The Justice Department under President Joe Biden is moving to place marijuana in a less dangerous category of drugs — “rescheduling” it from Schedule I to Schedule III, NBC News reported.

Before a vote on the Senate floor, Sen. Bill Rabon, a powerful Republican who has been spearheading the bill, spoke to a committee about his experience battling stage-three colon cancer and using marijuana illegally.

“I was close to death a long time ago, and I would have died had I not broken the law, and I had not taken the advice of my health care provider and gotten a cannabis product,” Rabon said. “I was ready to give up.”

Rabon said he would “stay in this legislature until it passes.”

Funding for Private School Vouchers

One priority that Republicans in both chambers agreed on, and wanted to act on this session, was funding to clear a wait list of 55,000 students whose families want private school vouchers.

GOP lawmakers lifted income eligibility limits on the Opportunity Scholarship program this year, which led to a record 71,956 new applications for the program.

The N.C. State Education Assistance Authority has said it only has enough money to issue 15,805 scholarships, and priority was given to applicants whose families had the lowest incomes.

The high demand led GOP leaders to publicly pledge to increase funding to eliminate the backlog, but they couldn’t reach an agreement on how to move forward.

In May, the Senate passed a standalone bill to provide $463.5 million in additional voucher funding over the next two years. That bill wasn’t taken up by the House. In June, as budget talks broke down, the House and Senate passed their own budget bills that included the $463.5 million.

On the last day of session, Berger said that he was “disappointed” the House hadn’t taken up the standalone funding bill. Moore, meanwhile, said that the amount of additional funding was so large that House Republicans wanted to include it in the budget, along with bigger raises for public school teachers.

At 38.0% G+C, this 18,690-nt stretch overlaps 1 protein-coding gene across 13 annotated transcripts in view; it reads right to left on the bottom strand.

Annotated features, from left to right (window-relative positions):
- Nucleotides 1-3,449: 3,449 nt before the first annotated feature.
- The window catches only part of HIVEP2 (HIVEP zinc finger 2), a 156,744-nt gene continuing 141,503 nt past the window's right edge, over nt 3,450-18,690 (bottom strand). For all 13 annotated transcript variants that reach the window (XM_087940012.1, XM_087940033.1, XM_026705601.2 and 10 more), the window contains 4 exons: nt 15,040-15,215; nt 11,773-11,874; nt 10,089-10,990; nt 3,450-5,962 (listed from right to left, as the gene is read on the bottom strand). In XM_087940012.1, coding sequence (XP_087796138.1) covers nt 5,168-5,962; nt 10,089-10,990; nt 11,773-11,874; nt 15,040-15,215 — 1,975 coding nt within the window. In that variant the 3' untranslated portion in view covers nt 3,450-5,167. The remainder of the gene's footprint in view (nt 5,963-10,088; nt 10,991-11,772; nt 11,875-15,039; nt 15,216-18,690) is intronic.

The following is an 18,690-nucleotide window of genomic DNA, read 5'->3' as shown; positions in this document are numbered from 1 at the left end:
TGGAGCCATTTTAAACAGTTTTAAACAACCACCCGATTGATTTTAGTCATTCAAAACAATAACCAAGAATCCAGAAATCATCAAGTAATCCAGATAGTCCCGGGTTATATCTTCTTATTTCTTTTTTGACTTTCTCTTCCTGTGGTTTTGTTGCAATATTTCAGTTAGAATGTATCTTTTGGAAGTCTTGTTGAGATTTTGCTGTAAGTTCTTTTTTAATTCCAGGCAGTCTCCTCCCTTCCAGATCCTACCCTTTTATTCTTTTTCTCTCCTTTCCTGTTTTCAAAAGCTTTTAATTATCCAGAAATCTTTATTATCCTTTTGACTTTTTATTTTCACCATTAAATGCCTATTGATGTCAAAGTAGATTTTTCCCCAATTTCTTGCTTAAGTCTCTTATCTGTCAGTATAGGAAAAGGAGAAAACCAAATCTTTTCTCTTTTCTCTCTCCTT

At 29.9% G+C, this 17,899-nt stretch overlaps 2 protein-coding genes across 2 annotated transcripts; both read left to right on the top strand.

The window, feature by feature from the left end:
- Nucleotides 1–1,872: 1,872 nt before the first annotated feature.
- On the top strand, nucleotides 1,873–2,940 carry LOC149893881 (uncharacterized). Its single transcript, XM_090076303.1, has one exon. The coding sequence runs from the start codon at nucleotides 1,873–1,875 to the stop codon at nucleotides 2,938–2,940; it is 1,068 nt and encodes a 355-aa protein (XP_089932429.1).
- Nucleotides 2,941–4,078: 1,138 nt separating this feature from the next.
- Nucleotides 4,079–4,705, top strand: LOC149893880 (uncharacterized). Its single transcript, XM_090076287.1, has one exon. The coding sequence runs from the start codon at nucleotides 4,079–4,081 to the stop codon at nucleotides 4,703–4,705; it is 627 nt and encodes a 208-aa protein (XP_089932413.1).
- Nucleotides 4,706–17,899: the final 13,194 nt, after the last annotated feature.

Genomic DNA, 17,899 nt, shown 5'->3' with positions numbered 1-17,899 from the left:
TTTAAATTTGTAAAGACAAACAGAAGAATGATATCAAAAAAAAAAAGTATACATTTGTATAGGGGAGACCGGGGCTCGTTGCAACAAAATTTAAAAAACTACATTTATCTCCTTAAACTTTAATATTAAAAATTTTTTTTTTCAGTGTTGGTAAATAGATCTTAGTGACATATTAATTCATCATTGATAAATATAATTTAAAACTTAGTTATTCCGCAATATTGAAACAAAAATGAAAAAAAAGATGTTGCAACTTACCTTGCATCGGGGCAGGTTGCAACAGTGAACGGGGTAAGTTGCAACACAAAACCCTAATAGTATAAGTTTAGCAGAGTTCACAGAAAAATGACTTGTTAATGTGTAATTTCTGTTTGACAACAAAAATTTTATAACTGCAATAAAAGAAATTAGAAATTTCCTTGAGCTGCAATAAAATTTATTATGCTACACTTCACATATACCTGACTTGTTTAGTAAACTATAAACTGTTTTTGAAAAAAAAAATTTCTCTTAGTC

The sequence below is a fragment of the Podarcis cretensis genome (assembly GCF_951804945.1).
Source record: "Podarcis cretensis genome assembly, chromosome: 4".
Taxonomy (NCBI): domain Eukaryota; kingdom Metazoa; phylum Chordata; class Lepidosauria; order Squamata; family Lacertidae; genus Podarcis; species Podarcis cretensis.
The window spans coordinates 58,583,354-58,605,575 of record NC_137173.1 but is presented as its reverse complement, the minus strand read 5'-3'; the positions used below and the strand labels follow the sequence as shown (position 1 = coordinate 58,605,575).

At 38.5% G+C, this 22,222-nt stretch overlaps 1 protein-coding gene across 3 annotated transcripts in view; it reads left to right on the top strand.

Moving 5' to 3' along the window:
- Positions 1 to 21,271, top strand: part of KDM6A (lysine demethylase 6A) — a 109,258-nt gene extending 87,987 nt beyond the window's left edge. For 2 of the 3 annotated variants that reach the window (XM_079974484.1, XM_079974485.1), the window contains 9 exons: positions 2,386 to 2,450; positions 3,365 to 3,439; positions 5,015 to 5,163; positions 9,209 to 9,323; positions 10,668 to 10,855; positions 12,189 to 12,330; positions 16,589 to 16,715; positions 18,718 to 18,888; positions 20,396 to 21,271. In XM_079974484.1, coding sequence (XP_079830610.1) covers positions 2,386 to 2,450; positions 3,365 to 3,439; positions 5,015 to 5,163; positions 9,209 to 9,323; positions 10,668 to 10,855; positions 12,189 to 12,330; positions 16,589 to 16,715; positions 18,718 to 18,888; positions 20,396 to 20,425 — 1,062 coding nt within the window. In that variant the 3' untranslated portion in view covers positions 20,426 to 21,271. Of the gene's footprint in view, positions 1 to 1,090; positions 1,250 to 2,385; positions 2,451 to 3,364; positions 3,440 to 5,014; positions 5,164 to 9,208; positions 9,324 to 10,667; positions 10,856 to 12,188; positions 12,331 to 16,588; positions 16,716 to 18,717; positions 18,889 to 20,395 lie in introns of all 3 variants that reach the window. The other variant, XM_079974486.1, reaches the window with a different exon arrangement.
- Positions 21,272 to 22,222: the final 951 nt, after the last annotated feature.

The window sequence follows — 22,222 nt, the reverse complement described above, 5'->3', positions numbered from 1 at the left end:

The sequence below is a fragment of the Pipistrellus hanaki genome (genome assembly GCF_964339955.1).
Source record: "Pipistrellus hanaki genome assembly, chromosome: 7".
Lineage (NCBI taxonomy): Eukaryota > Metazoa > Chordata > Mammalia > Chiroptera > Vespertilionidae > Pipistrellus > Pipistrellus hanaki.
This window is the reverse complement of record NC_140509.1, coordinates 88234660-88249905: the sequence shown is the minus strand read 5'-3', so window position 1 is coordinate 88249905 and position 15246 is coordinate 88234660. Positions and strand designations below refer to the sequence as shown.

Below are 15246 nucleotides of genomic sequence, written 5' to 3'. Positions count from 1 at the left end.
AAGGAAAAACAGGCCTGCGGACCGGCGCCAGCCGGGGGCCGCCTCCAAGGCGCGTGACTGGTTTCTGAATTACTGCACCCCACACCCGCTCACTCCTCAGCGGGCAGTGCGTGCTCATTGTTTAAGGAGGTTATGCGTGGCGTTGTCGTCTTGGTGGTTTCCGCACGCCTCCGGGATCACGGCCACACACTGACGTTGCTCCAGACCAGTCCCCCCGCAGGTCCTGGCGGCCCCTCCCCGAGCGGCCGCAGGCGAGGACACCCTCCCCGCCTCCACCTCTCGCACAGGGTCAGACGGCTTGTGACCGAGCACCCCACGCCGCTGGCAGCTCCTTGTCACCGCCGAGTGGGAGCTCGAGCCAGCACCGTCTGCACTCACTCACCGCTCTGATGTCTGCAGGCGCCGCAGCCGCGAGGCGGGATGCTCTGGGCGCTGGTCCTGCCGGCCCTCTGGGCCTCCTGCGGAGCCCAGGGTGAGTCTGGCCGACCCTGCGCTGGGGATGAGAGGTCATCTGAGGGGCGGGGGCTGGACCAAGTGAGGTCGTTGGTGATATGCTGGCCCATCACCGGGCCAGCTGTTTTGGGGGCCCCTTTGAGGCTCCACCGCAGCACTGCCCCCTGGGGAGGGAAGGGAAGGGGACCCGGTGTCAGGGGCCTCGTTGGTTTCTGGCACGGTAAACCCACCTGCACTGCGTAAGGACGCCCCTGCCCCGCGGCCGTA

The lack of additional funding has left thousands of parents uncertain where their children will go to school in the fall, and some parents told The News & Observer they felt frustrated and betrayed by the inability of lawmakers to clear the wait list.


The House also passed a bill dealing with the removal of squatters from private property, but the Senate did not take it up, and the future of that and similar bills is unclear.

“Keep in mind these are not tenants, tenants are handled under Chapter 42 — tenant landlord law,” said Rep. John Bradford, a Republican from Mecklenburg County, told other lawmakers. “These are trespassers. These are people who are in property that are trying to take it as their own.”

House Bill 984 would allow property owners dealing with squatters to contact law enforcement and file an expedited removal complaint form. HB 984 requires that, if the complaint is verified, the law enforcement agency shall remove the person or persons within 48 hours and arrest them if necessary.

Two other bills addressing squatters and aiding property owners were passed by a judiciary committee, but were not addressed on the House floor.

  • House Bill 966, which would establish an “expedited proceeding” to remove people who “unlawfully” enter another person’s home and ignore demands to leave, The N&O reported.
  • House Bill 1070, which seeks to increase punishment for squatters or those fraudulently renting, leasing or advertising rental properties

HB 966 was authored by Republican Rep. Steve Tyson of Craven County, who said at a meeting that his bill would “remove trespassers who have watched videos and understand the weakness of [the] system.” The bill seeks to provide more protections for property owners and authorized agents, such as Realtors.

Higher Education

In higher education, the lack of a new budget agreement for the 2024-25 fiscal year means that several of the UNC System’s requests will likely go unfunded this year, unless legislators act on the requests at a later date. The system’s requests included $17 million for campus safety infrastructure improvements at six schools and $21.5 million for “critical utility infrastructure needs” at the system’s five historically Black universities, among others.

Legislators also did not reach an agreement on a House budget proposal to establish a School of Applied Science and Technology at UNC-Chapel Hill. As proposed, the school would offer degree programs in engineering, computer science, biomedical sciences, natural resources, physical sciences and other areas, building on the university’s existing programs in applied science and engineering.